Engineering Our Future NJ
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Impact

 

In 2005-2006, CIESE engaged 1,000 students from 32 K-12 geographically, socio-economically, and ethnically diverse schools throughout New Jersey in a research effort to assess the impact of engineering curricula on student learning in science, mathematics, engineering and technology. The National Center for Technological Literacy at the Museum of Science, Boston, and the Institute for Learning Technologies at Teachers College, Columbia University, conducted the research and external evaluation of the Engineering Our Future NJ pilot program. As of fall 2009, the Engineering Our Future NJ initiative has reached more than 2,900 educators from 1,650 public and private schools in 335 districts in all of New Jersey’s 21 counties, and partnered with more than a dozen institutions of higher education and educational organizations to create a statewide network supporting engineering in formal K-12 education.

Preliminary findings of students in a national sample using the Engineering is Elementary curriculum showed that students learned more about technology and engineering than their counterparts who did not use this curriculum, and that they acquire a more nuanced and robust understanding of engineering and technology.

Evaluation Reports
Executive Summary of EOFNJ: Evaluation of a High School Pilot Project
Engineering Our Future New Jersey: Evaluation of a High School Pilot Project
Evaluation of The Spring 2006 Middle-School Implementation of the EOFNJ Project: AWIM
New Jersey- Statistical Analysis of EiE Data for Stevens Insitute of Technology

In addition, the following papers report on EOFNJ impacts:

McGrath, E., Lowes, S., Lin, P., Sayres, J. (2009) Analysis Of Middle- And High-School Students’ Learning Of Science, Mathematics, And Engineering Concepts Through A Lego Underwater Robotics Design Challenge. American Society for Engineering Education Annual Conference, Austin, TX, June 2009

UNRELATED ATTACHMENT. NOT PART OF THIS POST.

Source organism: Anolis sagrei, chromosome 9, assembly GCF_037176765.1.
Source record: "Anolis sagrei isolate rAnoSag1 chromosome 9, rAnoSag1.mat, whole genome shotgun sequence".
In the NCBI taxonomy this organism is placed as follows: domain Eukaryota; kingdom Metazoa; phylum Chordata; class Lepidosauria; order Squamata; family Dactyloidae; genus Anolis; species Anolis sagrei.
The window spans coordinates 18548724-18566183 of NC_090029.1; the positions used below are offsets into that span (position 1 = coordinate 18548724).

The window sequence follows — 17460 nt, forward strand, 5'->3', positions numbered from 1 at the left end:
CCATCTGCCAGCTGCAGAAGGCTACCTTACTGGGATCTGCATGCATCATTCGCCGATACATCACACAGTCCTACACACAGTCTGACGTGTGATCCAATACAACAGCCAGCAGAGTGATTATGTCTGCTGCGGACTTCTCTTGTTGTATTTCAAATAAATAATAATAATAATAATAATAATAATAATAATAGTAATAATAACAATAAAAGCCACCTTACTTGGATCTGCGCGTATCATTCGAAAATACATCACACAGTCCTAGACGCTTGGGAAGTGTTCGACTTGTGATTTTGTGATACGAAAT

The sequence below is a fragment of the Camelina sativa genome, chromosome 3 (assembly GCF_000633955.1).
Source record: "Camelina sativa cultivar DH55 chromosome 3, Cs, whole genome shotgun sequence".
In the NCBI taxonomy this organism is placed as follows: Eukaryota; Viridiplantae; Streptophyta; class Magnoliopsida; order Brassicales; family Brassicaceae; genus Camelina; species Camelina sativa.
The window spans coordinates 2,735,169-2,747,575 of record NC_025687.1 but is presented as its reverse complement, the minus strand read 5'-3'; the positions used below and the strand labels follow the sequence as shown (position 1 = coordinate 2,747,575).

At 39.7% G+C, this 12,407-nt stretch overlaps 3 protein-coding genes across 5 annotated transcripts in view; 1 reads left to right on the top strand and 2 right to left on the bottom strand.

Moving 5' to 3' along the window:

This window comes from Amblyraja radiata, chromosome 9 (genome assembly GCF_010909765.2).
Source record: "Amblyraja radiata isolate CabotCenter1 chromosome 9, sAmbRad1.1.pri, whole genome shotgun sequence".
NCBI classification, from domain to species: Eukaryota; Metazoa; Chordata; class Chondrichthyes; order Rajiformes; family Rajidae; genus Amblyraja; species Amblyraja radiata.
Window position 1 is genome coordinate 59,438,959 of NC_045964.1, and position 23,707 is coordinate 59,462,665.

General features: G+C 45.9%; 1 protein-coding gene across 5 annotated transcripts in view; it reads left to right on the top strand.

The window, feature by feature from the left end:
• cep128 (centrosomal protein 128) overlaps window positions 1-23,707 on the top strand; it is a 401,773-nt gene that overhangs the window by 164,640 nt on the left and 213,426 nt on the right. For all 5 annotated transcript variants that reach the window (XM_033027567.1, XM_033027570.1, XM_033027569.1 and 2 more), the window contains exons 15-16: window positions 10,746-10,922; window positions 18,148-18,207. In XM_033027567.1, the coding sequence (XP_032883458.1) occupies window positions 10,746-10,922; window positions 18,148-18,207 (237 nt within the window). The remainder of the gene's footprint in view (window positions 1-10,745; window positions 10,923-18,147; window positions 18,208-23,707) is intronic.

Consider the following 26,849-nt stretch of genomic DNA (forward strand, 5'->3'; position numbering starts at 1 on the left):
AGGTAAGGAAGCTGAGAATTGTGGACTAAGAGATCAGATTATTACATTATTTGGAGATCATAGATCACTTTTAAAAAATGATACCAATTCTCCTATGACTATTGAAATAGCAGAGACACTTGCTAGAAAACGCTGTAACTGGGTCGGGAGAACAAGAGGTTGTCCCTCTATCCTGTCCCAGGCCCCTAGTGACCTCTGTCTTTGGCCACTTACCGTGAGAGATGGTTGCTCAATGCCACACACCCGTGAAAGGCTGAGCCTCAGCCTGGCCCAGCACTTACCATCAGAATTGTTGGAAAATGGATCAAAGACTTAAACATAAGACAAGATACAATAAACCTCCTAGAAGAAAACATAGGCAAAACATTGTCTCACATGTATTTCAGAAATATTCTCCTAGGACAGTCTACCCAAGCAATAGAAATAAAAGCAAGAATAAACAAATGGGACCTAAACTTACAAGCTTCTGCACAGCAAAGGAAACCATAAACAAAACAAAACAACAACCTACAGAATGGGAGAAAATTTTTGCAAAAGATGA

Brockway, D., McGrath, E., McKay, M., Schultz, D. (2009) Analysis Of A Statewide K-12 Engineering Program: Learning From The Field. American Society for Engineering Education Annual Conference, Austin, TX, June 2009

Macalalag, A., Lowes, S., Guo, K., McKay, M., McGrath, E. (2009) Promoting Scientific Inquiry Through Innovative Science And Engineering Curricula In Grades 3-5. American Society for Engineering Education Annual Conference, Austin, TX, June 2009

McKay, M., Brockway, D., McGrath, E., Harms, H., Hole, E., Janosz, D. (2009) Systems And Global Engineering: Results Of A Pilot Study For High-School Students And Teachers. American Society for Engineering Education Annual Conference, Austin, TX, June 2009

Brockway, D., Bartus, G., McGrath, E. (2008) Engineering Connections for Middle School Science Teachers. American Society for Engineering Education Mid-Atlantic, Hoboken, NJ, October 2008

Macalalag. Jr, A., Brockway, D., McKay, M., McGrath, E. (2008) Partnership to Improve Student Achievement in Engineering and Science Education: Lessons Learned in Year One. American Society for Engineering Education Mid-Atlantic, Hoboken, NJ, October 2008

McGrath, E., Sayres, J., Lowes, S., Lin, P. (2008) Underwater LEGO Robotics as the Vehicle to Engage Students in STEM: The BUILD IT Project’s First Year of Classroom Implementation. American Society for Engineering Education Mid-Atlantic, Hoboken, NJ, October 2008